STARGAZING SESSION IN CALIRAYA , LAGUNA
April 9-10, 2005
by Allen Yu
Again, we are in Caliraya, Laguna for the nth time since some of us here at ALP launched our aggressive campaign in collecting or recording quality photons of the sky. Today, we started a lot healthier than our previous engagements, since arriving at an earlier time of 6pm or just the start of civil twilight, there is plenty of room for small chats, food intake and not to mention rest.
Jun Lao is with us, who continues to share something new, and bet how new it is! Later I shall tell you how he spiced up my night. Also with us, Jett, with his ever-expanding astrophoto equipment, Raymund Sarmiento with his newly acquired and really huge (boy, have I is seen any mount this beefy! Before, all I saw was porky ) Atlas mount from Orion, ridden by a gigantic tube, a 10 inch Hardin, and now a ladder (ALPers now scaling the heights, first time for me to use a ladder to view something through a telescope ). To top it all, he used a green laser pointer to aim at celestial targets, something which drew lots of cheers and jeers from fellow ALPers. Visual observers love the pointer, astro imagers cursed it! Hahahaha and now posed a ban for its use. Poor Raymund and Allen! We will have to wait for Starswars 3 for us to be able to use again our light sabers! (hmmm, which gives me an idea to use it inside the movie house while Starwars is being shown.)
Mac Libid made a comeback, claimed his ordered eyepiece set from Meade. Orly Andico and Lalai checked in with their scopes equipped with setting circles, will be using the pocket computer to crunch the numbers, transforming R.A. and Dec. to alt-azimuth reading. Congratulations Orly, if you have been successful with it, I once attempted it using the old BASIC program inputted to a calculator, but Vega has been way out of bounds! Hehehe. John Law, also in a rare appearance, checked his tempo for another whole night observation.
Joel Munoz, still without a light shroud nor a cover for his upper cage of his truss dob, tsk tsk, I see he shall retire early tonight because a frustrated battle with dew is about to come. Hehehehe and lastly but not the least, El Capo del ALP, James Kevin Ty has in mind a list including Pallas in the Virgo cluster of galaxies. So much plans, so much ambitions, we hope for a better sky while we ate dinner, as the sky has been hazed on our way up there.
I am blessed to have my first view of M82 in higher power, at 140x where it was really large in the eyepiece, but a bit dimmer. Playing with my averted vision, I realized my strength above and below my direct vision, hence I extracted the split almost half of the spindle island universe some 10 million light years away. Also a concentration of light, which appears stellar to me at times, pressed its way towards the split. I sensed some unusual activity here, astronomers have always noted it¡¦s a star-burst galaxy, one exhibiting really exciting activity. Roger Clark has been successful, as of now, and I confirmed his theory that higher magnification will be easier to the eye, as the eye pleasures itself in seeing bigger objects, albeit fainter.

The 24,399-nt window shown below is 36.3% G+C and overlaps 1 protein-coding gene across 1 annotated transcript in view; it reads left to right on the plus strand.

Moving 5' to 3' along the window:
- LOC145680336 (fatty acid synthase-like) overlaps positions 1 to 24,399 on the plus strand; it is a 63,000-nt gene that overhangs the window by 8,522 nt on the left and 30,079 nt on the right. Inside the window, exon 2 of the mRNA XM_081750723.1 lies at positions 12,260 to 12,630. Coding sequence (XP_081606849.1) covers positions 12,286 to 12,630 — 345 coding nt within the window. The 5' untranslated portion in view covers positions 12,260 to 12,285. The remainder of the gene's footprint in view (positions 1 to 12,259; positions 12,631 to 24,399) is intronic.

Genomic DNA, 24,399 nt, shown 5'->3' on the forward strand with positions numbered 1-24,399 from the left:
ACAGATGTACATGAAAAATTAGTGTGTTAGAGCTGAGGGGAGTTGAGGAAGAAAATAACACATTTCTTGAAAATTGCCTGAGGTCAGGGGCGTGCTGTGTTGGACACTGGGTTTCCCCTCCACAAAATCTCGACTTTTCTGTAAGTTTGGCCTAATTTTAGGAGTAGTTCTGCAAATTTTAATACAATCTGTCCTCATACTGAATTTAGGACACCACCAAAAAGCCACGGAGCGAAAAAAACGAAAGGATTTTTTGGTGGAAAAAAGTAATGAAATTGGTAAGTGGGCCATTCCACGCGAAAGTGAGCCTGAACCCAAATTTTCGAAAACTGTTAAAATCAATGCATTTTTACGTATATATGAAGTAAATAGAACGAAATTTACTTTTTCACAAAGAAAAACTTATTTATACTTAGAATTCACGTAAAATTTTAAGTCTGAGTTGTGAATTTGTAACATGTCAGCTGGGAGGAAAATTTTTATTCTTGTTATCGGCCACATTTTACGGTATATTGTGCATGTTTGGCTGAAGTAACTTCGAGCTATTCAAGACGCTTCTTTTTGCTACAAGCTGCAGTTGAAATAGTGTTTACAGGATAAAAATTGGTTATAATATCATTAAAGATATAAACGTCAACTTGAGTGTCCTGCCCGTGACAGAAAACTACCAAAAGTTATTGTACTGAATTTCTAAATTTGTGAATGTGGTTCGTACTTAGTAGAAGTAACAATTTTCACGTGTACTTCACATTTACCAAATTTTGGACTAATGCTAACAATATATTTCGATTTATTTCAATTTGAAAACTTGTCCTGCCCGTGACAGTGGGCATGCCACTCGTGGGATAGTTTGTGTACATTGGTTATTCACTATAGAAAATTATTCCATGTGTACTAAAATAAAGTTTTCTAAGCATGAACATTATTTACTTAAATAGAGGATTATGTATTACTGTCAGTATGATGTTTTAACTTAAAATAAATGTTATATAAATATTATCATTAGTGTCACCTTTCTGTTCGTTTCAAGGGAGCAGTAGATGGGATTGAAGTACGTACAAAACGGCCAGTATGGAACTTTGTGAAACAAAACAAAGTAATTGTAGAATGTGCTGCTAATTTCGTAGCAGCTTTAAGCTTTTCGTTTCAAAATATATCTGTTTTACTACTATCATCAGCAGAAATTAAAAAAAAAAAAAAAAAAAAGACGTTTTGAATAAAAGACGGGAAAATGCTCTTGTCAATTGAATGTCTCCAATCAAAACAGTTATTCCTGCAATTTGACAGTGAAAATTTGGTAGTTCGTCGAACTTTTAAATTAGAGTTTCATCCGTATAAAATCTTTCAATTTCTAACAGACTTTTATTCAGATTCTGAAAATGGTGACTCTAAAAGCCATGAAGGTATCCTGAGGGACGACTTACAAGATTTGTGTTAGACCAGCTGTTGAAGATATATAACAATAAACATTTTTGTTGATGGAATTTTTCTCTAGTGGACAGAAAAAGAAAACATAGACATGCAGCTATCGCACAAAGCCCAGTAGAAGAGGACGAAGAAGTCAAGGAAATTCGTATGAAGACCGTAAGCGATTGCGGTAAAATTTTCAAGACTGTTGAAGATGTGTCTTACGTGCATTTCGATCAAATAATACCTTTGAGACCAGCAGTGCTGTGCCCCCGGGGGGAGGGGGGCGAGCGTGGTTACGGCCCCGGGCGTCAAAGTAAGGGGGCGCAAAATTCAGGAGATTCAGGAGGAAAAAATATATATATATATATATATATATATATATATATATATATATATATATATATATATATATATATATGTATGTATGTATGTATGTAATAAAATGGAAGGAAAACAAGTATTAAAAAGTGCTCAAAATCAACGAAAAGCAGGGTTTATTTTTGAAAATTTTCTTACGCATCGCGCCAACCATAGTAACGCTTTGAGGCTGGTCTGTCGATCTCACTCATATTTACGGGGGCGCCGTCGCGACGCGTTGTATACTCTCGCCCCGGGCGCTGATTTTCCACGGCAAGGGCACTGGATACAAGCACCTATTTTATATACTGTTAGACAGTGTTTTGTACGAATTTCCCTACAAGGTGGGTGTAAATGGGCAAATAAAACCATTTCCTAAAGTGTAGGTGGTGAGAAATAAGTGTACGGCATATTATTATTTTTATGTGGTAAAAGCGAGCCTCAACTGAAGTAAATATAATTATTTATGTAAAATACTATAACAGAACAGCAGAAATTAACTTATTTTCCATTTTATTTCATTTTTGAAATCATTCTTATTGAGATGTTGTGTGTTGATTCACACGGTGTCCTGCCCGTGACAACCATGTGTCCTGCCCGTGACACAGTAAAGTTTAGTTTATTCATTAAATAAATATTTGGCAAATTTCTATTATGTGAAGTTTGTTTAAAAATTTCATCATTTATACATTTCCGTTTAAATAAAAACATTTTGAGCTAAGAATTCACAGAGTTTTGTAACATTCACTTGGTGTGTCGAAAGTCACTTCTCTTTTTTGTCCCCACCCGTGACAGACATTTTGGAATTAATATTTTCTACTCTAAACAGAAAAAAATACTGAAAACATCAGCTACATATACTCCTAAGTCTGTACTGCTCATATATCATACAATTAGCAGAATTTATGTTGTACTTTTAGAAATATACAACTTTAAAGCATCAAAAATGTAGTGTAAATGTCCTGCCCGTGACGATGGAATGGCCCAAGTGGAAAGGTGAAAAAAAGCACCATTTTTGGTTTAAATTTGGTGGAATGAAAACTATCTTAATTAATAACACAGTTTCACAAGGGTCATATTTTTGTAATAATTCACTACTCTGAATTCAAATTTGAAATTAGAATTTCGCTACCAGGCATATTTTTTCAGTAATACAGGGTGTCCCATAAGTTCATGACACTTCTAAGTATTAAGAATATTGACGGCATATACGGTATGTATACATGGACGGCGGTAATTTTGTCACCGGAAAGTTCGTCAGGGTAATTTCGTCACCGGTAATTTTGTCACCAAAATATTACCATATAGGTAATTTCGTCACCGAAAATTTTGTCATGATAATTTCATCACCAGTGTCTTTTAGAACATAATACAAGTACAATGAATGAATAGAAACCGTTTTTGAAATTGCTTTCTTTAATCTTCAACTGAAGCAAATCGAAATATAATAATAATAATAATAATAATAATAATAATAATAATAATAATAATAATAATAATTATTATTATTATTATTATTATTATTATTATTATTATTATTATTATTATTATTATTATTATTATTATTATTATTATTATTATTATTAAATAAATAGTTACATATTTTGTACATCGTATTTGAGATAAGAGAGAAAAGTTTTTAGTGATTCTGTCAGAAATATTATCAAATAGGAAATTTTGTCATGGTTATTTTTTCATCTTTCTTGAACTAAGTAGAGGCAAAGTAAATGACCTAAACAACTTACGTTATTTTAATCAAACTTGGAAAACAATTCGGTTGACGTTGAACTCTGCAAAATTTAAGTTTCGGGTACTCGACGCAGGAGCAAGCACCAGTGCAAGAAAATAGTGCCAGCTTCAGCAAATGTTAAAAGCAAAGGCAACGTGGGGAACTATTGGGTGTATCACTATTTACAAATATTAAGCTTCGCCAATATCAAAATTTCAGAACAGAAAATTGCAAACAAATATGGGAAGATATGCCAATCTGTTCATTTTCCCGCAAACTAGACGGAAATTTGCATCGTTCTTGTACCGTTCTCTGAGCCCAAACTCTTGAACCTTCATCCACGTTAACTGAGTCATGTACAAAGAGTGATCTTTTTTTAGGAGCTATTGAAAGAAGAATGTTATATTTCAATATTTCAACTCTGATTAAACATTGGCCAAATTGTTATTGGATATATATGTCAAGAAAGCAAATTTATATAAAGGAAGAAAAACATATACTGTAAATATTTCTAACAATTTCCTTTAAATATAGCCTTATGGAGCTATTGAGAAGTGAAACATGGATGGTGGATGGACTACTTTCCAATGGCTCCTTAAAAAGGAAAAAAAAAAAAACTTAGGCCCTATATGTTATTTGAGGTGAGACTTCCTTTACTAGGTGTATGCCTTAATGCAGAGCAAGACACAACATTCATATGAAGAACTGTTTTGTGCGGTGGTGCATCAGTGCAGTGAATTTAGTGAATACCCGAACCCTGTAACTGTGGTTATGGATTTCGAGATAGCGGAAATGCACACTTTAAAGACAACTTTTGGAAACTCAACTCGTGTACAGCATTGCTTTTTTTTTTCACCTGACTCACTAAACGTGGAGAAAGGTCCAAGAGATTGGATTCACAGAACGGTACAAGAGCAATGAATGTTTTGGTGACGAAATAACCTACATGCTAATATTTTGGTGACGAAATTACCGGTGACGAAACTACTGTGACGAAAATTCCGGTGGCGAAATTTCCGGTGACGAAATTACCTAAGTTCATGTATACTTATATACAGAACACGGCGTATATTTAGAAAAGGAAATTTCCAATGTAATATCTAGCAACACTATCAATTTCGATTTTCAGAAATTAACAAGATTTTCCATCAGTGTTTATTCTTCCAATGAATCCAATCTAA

Not far, or in the same field of view at low power, is M81. I know this galaxy is considerably larger than M82, but here only the core and the oval presented itself. No spiral arm, and that¡¦s not what O'Meara has wanted to see. O'Meara's The Messier Objects compares his effort of using a 4" Genesis refractor to an observer using a 10", so I am not an exception. I expect to what he sees. Also viewed at high power of 140x, I matched my observation with that of Roger Clark's where the sketch, was also conservative. Little did I know I am headed in the wrong direction, as I will share with you later.
M51, the Whirlpool galaxy is in sorry state, much a pity than what I achieved last month. Haze is now a problem, as it erased galaxies with interesting details. M83 is a blob, no bars nor spiral arms which adorned my memory way back 1999 in the Petroglyph site in Angono. NGC 4565 turned out simply wonderful in Roger Clark's sketch, and I thought too, it was a wonderful galaxy. I attempted it, but I'm finally convinced. This is not a night for galaxies.
I expanded my reach of the observable universe to 2 billion light years when I attempted the nearest quasar 3C 273, and I was successful after 15 minute of search. Dew is a major problem, I kept wiping my telrad and amici prism finder, and I have to switch my eyepieces even after only 5 minutes of seach. The quasar was attempted because I have initial problems of starhopping to the Virgo cluster of galaxies, where no bright stars abound. 3C 273 was easier due to its proximity to Eta Virginis. Sez here that it was mag. 13. It has a companion or two of about 14 or 15 magnitudes, which was shown in the atlas, but failed to show up in the eyepiece. Anyway, it was enough to correctly identify it. Jun Lao confirmed my claim.
I have in mind Pluto, as success in 3C 273 boosted my confidence to go deeper, stellarly peaking. However, by midnight, Ophiuchus was still low in the east. Mac took over my 10 incher then pointed at Omega Centauri, something which I declined him a moment ago because I was busy finding 3C 273. The giant globular still failed not to amazed, as it has been resolved to the center using a 22mm Panoptic. However, another concern is to be raised while we took a break from observing and munch on some junkies and softdrinks.